Cockpit voice-recorder evidence shows one of the pilots of the Continental Airlines Boeing 737-500 involved in the runway excursion accident at Denver called for a rejected take-off.
The US National Transportation Safety Board says the call came just four seconds after the recorder picked up a "bumping and rattling sound" as the jet accelerated down runway 34R on 20 December.
During a briefing on the accident a spokesman for the NTSB stated that the CVR showed "nothing out of the ordinary" during pre-flight checks and taxi-out for the service to Houston. The NTSB has also reportedly said there is no evidence of any problems with the CFM International CFM56 engines, thrust reversers, brakes or flaps.
Twenty-eight seconds after the brakes were released, says the spokesman, one of the pilots stated that take-off power was set. But 41s after release, a "bumping and rattling" began, and the call to reject take-off came at 45s.
There was no debris on the runway, which was bare and dry. Main landing-gear tyre marks started 865m (1,900ft) from the runway 34R threshold and nose-gear marks began 100ft further on.
The jet then began to veer off the centreline, says the spokesman, exiting the runway at 2,650ft from the threshold. It travelled into a grassy area before crossing taxiway WC and striking a berm.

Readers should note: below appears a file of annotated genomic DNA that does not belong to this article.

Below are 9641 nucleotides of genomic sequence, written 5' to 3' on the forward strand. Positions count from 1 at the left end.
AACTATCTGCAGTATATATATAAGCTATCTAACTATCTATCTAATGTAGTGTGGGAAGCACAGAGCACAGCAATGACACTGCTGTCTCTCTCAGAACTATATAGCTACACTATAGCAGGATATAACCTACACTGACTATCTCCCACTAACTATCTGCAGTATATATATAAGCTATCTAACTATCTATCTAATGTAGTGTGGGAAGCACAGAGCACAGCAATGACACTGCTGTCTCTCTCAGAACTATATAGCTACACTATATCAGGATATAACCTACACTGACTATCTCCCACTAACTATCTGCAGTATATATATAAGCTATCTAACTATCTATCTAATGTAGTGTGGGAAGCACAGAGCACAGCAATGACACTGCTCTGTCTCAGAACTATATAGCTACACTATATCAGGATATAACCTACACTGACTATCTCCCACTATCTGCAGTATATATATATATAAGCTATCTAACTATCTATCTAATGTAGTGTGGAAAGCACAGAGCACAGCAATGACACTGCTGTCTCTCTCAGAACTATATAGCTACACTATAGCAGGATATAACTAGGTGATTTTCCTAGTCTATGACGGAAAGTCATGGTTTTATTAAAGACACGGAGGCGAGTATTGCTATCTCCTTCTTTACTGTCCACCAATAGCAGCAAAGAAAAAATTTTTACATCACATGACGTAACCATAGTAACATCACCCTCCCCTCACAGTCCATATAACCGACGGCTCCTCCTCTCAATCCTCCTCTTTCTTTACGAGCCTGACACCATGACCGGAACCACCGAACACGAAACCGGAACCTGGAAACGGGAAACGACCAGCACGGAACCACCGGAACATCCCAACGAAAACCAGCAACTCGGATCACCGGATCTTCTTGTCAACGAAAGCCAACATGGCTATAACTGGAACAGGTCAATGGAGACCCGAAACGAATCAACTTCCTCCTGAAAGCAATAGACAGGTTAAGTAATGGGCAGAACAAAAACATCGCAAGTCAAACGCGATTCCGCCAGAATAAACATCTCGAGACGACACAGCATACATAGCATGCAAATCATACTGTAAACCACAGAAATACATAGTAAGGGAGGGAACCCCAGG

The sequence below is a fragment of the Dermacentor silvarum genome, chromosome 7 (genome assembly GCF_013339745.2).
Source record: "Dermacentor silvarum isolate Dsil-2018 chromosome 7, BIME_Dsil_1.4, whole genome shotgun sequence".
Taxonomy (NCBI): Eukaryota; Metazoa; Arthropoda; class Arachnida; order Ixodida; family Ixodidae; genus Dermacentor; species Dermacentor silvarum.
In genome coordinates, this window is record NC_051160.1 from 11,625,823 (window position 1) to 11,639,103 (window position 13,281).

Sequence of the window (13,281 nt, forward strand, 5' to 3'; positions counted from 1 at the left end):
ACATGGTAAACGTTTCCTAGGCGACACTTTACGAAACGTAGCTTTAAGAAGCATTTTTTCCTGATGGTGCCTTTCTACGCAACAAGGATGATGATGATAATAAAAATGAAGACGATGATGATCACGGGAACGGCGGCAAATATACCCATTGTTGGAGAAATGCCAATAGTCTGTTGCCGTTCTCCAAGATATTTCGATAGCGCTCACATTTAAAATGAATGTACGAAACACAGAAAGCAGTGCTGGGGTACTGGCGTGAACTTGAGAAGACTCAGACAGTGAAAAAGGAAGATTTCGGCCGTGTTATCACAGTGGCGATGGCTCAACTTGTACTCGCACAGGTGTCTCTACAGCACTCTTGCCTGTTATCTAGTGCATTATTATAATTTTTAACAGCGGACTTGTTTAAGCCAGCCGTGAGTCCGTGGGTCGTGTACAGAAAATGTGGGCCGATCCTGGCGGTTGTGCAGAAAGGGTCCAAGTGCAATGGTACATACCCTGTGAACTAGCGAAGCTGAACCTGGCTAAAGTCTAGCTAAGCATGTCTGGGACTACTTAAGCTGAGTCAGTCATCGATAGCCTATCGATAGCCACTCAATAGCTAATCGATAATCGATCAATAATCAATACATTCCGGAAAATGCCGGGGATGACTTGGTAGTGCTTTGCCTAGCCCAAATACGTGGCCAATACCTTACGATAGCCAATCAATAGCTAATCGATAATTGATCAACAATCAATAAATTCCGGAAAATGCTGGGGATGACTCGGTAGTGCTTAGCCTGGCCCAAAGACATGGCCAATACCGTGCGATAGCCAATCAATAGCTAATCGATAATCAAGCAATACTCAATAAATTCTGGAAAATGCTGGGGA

As a result of the inertia from the impact, and the profile of the terrain, the aircraft "slightly became airborne". From the point at which it left the runway, the 737 travelled around 2,000ft before coming to rest.
The rattling sound continued to the end of the cockpit-voice recording, at 51s. The spokesman indicates that the recording was ended by the triggering of a deceleration 'g-switch', probably from the aircraft's impact with the ground after it struck the berm.
Information from the flight-data recorder information is "very good", he adds, and shows that the jet reached a maximum speed of 119kt. At the point where the flight-data recording ceased - again, possibly due to the ground impact - the aircraft was moving at 89kt.
Despite the aircraft's suffering severe structural damage and a fire around the right rear fuselage, none of the 115 occupants was killed, although dozens were taken to hospital with varying degrees of injury.
Source: Air Transport Intelligence news